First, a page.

1. Review basic drawing concepts such as shape, mass, contour, volume,
space, scale, light, movement and figure/ground.
2. Increase perception and awareness of visual relationships such as
proportion, scale, gesture, positive and negative shape within
the human figure.
3. Develop conceptual and technical skills necessary to represent a
living subject, as opposed to an inanimate object.
4. Master ability to perform analytical operations necessary to draw
the human figure from any vantage point and in any position: using
sight measuring and foreshortening techniques.
5. Study anatomy of the human skeleton and muscular system as they
pertain to drawing the human figure.
6. Consider various qualities of human and artistic expression
which the figure inspires.
7. Practice basic and intermediate drawing skills to achieve these ends.
8. Examine and analyze examples of master figure drawings, historical
9. Exercise ability to make critical aesthetic judgments through class
The primary intent of Art 12 is visual literacy and demonstration of the
ability to accurately and expressively represent the human figure using
specific media in a studio setting. This includes:
1. Comprehension of the concept of gesture and use of techniques of
gesture drawing to express the essential action of the figure.
2. Recognizing various factors relating specifically to the figure such
as mass, axis, proportion and distribution of weight.
3. Ability to recognize and name basic anatomical features of the live
4. Ability to draw from and to identify major anatomical features of
the human skeleton.
5. Ability to analyze the figure using concepts and terms of basic
drawing: shape, contour, value, textural contrasts, volumes, planes,
negative space, etc.
6. Ability to use a variety of drawing techniques to represent the
particulars of the human figure: sketching, modeling, hatching, use of
rubbed tone, use of contour line drawing, use of ink washes, etc.
7. Drawing the figure in relation to props and to the immediate envir-
onment, juxtaposing similar and contrasting shapes, volumes, values,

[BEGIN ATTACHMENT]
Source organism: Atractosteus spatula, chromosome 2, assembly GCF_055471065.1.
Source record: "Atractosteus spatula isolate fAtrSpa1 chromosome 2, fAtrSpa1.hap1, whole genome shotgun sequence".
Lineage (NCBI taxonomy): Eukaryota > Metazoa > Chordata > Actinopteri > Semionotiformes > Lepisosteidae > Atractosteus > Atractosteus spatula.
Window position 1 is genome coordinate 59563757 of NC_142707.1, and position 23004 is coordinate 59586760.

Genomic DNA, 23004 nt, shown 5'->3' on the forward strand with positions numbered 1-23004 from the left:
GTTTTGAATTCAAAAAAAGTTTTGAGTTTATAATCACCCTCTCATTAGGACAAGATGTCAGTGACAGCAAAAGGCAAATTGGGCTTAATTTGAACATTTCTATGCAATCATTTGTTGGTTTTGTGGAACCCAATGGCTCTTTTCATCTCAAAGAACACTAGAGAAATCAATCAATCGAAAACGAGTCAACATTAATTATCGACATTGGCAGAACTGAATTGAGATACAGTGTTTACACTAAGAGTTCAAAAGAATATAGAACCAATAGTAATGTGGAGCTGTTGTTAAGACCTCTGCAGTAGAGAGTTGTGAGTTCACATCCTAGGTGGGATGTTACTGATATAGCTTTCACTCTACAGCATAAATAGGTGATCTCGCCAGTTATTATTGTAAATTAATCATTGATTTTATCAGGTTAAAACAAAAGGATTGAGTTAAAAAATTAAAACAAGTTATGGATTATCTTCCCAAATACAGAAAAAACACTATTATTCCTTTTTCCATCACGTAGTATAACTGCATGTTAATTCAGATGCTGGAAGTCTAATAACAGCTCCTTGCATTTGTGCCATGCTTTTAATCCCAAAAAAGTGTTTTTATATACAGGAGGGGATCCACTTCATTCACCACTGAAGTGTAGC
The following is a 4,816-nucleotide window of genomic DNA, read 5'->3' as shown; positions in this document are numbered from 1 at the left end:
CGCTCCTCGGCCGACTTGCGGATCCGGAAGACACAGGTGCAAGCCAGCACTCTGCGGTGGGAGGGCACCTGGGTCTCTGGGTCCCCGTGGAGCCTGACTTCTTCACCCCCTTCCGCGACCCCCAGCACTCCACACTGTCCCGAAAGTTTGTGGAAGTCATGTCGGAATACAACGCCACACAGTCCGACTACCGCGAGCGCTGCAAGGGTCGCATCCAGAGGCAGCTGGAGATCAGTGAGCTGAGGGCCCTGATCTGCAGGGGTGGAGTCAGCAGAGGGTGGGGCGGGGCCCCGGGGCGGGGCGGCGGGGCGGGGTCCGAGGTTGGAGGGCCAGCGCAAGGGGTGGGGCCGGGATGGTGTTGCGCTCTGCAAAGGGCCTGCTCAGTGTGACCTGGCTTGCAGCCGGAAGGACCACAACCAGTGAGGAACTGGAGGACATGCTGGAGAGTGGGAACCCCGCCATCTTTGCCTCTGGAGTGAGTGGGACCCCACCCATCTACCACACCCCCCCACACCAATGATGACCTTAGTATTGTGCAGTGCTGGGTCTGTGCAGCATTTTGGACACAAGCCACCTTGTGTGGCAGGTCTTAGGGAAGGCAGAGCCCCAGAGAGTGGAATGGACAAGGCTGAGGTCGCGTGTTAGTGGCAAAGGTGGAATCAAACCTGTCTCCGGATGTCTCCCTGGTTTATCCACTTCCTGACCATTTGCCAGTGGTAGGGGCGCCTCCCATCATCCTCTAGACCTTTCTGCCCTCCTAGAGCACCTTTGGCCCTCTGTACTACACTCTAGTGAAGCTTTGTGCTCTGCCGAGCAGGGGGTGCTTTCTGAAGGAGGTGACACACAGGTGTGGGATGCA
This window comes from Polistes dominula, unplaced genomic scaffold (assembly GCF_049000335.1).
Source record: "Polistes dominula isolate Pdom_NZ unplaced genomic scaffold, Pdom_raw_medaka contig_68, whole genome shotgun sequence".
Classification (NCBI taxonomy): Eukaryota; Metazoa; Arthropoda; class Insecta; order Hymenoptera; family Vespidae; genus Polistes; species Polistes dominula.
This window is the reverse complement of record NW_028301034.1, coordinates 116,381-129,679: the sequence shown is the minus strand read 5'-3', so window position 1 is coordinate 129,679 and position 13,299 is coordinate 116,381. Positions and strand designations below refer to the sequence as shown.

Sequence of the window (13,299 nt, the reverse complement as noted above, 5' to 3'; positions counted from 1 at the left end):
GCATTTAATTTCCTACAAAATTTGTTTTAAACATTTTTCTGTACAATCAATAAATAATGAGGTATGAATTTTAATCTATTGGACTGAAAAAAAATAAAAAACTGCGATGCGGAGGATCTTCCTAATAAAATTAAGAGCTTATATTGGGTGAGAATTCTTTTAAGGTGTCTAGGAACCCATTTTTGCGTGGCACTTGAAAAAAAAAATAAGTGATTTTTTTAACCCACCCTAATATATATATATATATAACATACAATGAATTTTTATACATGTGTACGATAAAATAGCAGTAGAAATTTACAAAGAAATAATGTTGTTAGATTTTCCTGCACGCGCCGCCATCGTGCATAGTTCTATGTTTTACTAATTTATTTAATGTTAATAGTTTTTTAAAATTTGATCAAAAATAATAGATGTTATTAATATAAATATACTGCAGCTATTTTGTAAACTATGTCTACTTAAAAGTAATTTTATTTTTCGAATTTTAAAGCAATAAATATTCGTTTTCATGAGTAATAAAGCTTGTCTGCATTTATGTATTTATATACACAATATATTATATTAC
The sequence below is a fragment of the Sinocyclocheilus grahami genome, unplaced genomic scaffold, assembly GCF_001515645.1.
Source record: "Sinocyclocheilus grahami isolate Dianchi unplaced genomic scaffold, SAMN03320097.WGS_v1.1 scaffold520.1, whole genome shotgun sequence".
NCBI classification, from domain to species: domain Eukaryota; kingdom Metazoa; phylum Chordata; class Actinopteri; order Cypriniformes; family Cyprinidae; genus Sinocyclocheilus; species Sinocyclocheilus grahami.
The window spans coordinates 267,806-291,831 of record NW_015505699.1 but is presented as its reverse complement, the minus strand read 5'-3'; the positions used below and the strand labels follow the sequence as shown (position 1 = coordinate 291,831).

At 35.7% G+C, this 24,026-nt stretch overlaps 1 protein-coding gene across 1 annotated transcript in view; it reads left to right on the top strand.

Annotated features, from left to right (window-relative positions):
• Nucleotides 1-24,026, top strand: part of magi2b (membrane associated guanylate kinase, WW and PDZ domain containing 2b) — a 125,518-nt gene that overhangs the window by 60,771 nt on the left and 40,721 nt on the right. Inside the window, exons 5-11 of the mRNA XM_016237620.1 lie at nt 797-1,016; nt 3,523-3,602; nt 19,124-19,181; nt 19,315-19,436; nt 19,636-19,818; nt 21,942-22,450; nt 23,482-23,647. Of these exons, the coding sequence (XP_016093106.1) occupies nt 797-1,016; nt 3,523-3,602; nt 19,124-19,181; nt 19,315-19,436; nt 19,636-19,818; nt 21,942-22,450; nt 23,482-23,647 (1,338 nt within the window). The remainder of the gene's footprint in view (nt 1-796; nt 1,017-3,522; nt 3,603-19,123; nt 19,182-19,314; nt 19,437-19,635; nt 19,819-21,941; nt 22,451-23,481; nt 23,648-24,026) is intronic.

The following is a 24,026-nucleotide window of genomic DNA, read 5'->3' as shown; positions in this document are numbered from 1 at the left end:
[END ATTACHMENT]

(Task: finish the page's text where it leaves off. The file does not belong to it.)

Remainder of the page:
8. The ability to intelligently use and care for the graphic media and
tools for Art 12 (Pencils, vine and compressed charcoal, contÅ crayon,
chamois cloth, erasers, pens and nibs, brushes and inks.
The scope and sequence of the course will be presented as follows:
1. Through lectures and slide lectures concerning the concepts, elements
and art historical precedents of drawing.
2. Through lecture/demonstrations of the proper use of materials and
3. Through student practice and demonstration of compositional,
expressive and technical concepts.
4. Through evaluative one-on-one discussions with individual students.
5. Through group critique discussions and presentations of in-class
and homework drawings.
Specific areas of study within Art 12 include:
1. Gesture: using techniques of gesture drawing to express the
essential action of the figure.
2. Mass: Simplifying surface details on the figure using techniques of
mass drawing to express the overall weight, girth and shape of the
3. Schematic Drawing: analyzing the major angles and geometric shape
relationships in the figure and using primarily straight lines to plot
4. Quick Study: developing fast drawing approaches to figure drawing
suitable for short poses.
5. Proportions of the Human Figure: studying ideal and real proportions
of the figure using examples from the Italian Renaissance as well as
from actual observation of the live model.
6. Foreshortening: understanding how perspective affects figure drawing.
Use of plumb lines, sighting, measuring, observation of overlapping
edges, value relationships to accurately draw the figure in space.
7. The Figure in the Environment: considering relationships between the
figure, props and the space of the room. Developing more complex comp-
8. Abstraction, Simplification or Distortion of the Human Figure:
studying how 20th Century approaches to figurative art have employed
these techniques to enhance expressive rather than realistic properties.
9. Process: balancing the deliberate and planned, with the accidental
1. Gesture drawing (very brief poses)
2. Negative space
4. Axe (finding and demarking axial directions)
6. Blind contour (without looking at paper), quick contour, cross contour
7. Angular contours using only straight lines
8. Cubic, void, lanar construction
9. Tone as a spatial clue (darker for farther)
10. Modeling with continuous tone; with hatching
11. Light and shadow: revealing lights with eraser on toned paper
12. The figure with props an environment
13. Cropping (selecting a portion of the figure)
14. Distortion, exaggeration, abstraction
15. Three values (using white chalk and charcoal on mid-toned paper
16. Drawing the skeleton next to the figure
17. The figure as landscape
18. The figure in motion
19. Drawing the head, hands, feet
20. Changing the scale: miniscule to life-size
The Natural Way to Draw, by Kimon Nicolaides, Houghton Mifflin Co,
Boston, Copyright 1969, by Anne Nicolades.
Drawing From Life, Clint Brown, Cheryl McLean, Harcourt Brace Jovanovick
College Publishers, Copyright 1992, by Holt, Rinehart and Winston Inc.
Figure Drawing, The Structure, Anatomy and Expressive Design of Human
Form, by Nathan Goldstein, Prentice-Hall, Inc., Englewood Cliffs, NJ,
1987, Third Edition.